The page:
Seymour, B and Singer, T and Dolan, R (2007) The neurobiology of punishment. Nat Rev Neurosci, 8. pp. 300-311. ISSN 1471-003XFull text not available from this repository.
Animals, in particular humans, frequently punish other individuals who behave negatively or uncooperatively towards them. In animals, this usually serves to protect the personal interests of the individual concerned, and its kin. However, humans also punish altruistically, in which the act of punishing is personally costly. The propensity to do so has been proposed to reflect the cultural acquisition of norms of behaviour, which incorporates the desire to uphold equity and fairness, and promotes cooperation. Here, we review the proximate neurobiological basis of punishment, considering the motivational processes that underlie punishing actions.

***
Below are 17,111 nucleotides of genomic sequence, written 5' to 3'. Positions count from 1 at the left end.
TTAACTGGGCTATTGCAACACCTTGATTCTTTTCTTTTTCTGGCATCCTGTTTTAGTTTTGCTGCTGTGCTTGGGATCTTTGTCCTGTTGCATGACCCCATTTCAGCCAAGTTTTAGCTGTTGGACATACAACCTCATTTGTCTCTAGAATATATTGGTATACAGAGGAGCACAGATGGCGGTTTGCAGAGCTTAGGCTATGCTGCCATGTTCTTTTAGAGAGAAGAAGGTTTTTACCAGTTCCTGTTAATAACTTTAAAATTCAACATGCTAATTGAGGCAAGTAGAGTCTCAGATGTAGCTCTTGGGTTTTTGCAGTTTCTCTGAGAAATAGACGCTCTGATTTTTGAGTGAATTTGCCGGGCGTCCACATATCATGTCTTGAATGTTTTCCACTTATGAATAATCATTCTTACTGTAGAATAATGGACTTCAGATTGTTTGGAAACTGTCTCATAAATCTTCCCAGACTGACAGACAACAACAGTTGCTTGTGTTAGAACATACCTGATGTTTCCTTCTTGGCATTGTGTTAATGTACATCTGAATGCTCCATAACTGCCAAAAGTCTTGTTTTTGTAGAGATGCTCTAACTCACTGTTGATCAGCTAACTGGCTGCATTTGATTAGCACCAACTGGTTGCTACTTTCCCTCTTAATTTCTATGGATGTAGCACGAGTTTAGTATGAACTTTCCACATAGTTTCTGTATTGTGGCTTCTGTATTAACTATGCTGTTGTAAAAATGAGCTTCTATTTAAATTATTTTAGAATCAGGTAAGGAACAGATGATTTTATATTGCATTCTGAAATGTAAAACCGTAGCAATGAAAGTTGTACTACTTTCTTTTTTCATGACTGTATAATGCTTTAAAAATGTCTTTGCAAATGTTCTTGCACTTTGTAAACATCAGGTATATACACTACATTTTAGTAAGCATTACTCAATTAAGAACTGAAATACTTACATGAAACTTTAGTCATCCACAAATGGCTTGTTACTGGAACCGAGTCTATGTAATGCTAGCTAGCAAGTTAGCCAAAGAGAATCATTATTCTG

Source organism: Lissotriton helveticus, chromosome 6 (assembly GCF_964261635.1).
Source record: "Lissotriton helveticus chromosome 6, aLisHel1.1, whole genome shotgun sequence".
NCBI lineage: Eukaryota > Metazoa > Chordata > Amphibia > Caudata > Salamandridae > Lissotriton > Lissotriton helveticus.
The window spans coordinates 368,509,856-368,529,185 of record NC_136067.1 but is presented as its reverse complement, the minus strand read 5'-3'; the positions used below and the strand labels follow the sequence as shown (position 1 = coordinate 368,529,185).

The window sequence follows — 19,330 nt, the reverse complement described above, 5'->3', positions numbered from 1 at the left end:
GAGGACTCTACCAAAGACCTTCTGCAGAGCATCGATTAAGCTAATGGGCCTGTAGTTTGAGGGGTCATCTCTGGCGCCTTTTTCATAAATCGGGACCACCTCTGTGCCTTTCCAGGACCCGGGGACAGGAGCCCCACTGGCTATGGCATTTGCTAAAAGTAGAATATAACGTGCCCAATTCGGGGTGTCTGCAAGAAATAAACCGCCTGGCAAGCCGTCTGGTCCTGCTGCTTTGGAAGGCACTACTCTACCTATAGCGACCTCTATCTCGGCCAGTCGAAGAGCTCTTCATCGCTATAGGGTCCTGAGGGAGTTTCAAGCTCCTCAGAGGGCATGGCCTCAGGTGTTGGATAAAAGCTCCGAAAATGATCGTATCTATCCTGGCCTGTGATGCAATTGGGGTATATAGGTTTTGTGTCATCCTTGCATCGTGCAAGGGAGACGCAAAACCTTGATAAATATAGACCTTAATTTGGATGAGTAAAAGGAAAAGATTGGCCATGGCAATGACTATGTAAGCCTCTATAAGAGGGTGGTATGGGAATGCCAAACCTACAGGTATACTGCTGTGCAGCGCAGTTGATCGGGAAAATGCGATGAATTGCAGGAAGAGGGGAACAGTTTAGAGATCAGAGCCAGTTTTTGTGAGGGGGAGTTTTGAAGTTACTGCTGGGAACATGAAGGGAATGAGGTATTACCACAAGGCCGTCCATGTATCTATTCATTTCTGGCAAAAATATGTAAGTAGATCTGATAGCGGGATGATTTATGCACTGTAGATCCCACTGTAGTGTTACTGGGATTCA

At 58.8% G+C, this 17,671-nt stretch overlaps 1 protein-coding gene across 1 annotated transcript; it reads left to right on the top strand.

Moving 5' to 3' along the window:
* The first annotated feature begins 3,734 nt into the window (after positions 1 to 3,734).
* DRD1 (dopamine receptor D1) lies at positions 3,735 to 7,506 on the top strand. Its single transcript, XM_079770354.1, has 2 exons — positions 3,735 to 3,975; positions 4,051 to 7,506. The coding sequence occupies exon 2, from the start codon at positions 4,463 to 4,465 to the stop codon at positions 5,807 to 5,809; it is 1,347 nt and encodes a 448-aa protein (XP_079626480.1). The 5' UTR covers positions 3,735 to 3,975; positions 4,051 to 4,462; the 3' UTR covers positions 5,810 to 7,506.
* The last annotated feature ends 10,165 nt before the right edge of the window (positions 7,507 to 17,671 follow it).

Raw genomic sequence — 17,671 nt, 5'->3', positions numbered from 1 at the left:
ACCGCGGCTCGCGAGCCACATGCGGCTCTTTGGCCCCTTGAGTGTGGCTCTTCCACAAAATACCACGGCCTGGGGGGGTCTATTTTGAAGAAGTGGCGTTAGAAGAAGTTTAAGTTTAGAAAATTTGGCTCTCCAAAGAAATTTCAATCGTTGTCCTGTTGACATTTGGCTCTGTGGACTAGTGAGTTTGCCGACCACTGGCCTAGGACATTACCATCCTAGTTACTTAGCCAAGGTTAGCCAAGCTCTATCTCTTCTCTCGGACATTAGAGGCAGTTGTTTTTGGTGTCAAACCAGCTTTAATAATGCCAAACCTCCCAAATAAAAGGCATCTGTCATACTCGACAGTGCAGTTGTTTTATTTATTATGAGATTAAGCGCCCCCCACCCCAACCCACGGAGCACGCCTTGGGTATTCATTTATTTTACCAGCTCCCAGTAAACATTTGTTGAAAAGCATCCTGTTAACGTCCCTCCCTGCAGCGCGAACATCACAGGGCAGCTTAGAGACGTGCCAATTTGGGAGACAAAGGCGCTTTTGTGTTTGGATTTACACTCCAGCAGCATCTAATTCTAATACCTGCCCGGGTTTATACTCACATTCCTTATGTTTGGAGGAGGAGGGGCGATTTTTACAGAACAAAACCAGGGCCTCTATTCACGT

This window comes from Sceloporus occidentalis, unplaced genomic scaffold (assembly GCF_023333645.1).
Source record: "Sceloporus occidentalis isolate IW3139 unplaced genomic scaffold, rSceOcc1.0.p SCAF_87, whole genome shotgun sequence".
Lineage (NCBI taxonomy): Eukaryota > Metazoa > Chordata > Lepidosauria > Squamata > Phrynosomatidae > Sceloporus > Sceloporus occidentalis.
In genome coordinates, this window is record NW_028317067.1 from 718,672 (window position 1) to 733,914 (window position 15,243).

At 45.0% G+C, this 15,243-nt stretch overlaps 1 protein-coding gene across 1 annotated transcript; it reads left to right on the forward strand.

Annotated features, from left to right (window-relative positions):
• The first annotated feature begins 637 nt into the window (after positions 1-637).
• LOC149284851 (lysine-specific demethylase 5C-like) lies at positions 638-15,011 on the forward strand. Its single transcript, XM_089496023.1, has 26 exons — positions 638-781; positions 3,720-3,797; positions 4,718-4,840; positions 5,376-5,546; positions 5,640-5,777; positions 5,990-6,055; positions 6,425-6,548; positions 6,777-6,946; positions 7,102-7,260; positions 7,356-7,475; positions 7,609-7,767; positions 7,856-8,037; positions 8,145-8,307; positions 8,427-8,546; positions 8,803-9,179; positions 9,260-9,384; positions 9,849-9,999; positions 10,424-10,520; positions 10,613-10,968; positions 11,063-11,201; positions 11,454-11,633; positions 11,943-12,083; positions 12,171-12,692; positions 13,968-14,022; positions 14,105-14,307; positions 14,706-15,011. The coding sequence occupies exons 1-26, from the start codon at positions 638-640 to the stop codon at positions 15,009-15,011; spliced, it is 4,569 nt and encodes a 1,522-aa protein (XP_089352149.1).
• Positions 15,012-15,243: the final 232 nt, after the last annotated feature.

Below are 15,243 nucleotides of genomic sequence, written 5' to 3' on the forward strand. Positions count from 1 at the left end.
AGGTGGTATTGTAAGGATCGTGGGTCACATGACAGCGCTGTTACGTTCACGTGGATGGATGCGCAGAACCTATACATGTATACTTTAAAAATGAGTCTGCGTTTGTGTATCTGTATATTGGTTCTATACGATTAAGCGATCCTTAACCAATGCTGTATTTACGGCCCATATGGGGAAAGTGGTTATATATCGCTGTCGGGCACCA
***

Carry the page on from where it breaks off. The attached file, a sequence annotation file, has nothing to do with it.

|Uncontrolled Keywords:||Animals Humans Models, Neurological Motivation Neurobiology Punishment|
|Divisions:||Div F > Computational and Biological Learning|
|Depositing User:||Unnamed user with email firstname.lastname@example.org|
|Date Deposited:||16 Jul 2015 13:03|
|Last Modified:||30 Jul 2015 04:09|